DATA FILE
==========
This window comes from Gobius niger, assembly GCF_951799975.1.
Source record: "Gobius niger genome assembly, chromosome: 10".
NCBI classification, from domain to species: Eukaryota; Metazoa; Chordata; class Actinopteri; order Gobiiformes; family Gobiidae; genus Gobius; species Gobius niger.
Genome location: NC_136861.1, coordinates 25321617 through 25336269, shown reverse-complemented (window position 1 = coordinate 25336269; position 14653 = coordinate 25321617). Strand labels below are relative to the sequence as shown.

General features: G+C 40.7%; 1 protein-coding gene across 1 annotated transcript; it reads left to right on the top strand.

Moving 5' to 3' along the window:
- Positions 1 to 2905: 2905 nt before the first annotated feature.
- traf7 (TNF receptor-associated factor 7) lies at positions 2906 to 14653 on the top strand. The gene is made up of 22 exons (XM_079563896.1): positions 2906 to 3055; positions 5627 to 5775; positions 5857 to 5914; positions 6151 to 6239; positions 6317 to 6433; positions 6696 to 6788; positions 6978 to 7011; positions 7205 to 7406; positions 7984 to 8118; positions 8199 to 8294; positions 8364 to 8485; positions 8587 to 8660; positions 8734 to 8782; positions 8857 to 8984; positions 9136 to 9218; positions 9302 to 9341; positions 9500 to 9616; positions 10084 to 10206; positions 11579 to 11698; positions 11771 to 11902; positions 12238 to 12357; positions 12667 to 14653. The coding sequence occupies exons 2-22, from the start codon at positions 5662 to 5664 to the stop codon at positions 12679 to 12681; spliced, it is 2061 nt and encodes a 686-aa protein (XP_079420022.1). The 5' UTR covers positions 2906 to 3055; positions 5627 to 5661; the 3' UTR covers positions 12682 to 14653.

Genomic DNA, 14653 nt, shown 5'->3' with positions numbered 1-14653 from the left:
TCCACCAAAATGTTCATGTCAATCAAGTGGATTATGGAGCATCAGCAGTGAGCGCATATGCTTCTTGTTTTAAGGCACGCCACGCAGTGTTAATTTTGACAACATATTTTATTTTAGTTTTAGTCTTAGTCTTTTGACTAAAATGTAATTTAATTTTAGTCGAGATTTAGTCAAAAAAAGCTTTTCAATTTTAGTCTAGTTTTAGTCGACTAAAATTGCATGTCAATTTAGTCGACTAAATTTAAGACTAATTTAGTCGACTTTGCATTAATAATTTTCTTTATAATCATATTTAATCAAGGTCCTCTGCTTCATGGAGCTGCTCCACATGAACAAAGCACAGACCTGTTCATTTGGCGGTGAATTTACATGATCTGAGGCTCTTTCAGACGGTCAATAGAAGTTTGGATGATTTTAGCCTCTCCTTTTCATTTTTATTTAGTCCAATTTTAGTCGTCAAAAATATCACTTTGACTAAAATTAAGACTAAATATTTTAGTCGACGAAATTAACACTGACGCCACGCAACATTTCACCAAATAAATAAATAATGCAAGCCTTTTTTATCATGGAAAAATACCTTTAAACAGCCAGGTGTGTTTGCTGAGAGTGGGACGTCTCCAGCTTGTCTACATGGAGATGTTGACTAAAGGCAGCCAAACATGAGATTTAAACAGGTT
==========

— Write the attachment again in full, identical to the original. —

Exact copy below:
This window comes from Gobius niger, assembly GCF_951799975.1.
Source record: "Gobius niger genome assembly, chromosome: 10".
NCBI classification, from domain to species: Eukaryota; Metazoa; Chordata; class Actinopteri; order Gobiiformes; family Gobiidae; genus Gobius; species Gobius niger.
Genome location: NC_136861.1, coordinates 25321617 through 25336269, shown reverse-complemented (window position 1 = coordinate 25336269; position 14653 = coordinate 25321617). Strand labels below are relative to the sequence as shown.

General features: G+C 40.7%; 1 protein-coding gene across 1 annotated transcript; it reads left to right on the top strand.

Moving 5' to 3' along the window:
- Positions 1 to 2905: 2905 nt before the first annotated feature.
- traf7 (TNF receptor-associated factor 7) lies at positions 2906 to 14653 on the top strand. The gene is made up of 22 exons (XM_079563896.1): positions 2906 to 3055; positions 5627 to 5775; positions 5857 to 5914; positions 6151 to 6239; positions 6317 to 6433; positions 6696 to 6788; positions 6978 to 7011; positions 7205 to 7406; positions 7984 to 8118; positions 8199 to 8294; positions 8364 to 8485; positions 8587 to 8660; positions 8734 to 8782; positions 8857 to 8984; positions 9136 to 9218; positions 9302 to 9341; positions 9500 to 9616; positions 10084 to 10206; positions 11579 to 11698; positions 11771 to 11902; positions 12238 to 12357; positions 12667 to 14653. The coding sequence occupies exons 2-22, from the start codon at positions 5662 to 5664 to the stop codon at positions 12679 to 12681; spliced, it is 2061 nt and encodes a 686-aa protein (XP_079420022.1). The 5' UTR covers positions 2906 to 3055; positions 5627 to 5661; the 3' UTR covers positions 12682 to 14653.

Genomic DNA, 14653 nt, shown 5'->3' with positions numbered 1-14653 from the left:
TCCACCAAAATGTTCATGTCAATCAAGTGGATTATGGAGCATCAGCAGTGAGCGCATATGCTTCTTGTTTTAAGGCACGCCACGCAGTGTTAATTTTGACAACATATTTTATTTTAGTTTTAGTCTTAGTCTTTTGACTAAAATGTAATTTAATTTTAGTCGAGATTTAGTCAAAAAAAGCTTTTCAATTTTAGTCTAGTTTTAGTCGACTAAAATTGCATGTCAATTTAGTCGACTAAATTTAAGACTAATTTAGTCGACTTTGCATTAATAATTTTCTTTATAATCATATTTAATCAAGGTCCTCTGCTTCATGGAGCTGCTCCACATGAACAAAGCACAGACCTGTTCATTTGGCGGTGAATTTACATGATCTGAGGCTCTTTCAGACGGTCAATAGAAGTTTGGATGATTTTAGCCTCTCCTTTTCATTTTTATTTAGTCCAATTTTAGTCGTCAAAAATATCACTTTGACTAAAATTAAGACTAAATATTTTAGTCGACGAAATTAACACTGACGCCACGCAACATTTCACCAAATAAATAAATAATGCAAGCCTTTTTTATCATGGAAAAATACCTTTAAACAGCCAGGTGTGTTTGCTGAGAGTGGGACGTCTCCAGCTTGTCTACATGGAGATGTTGACTAAAGGCAGCCAAACATGAGATTTAAACAGGTT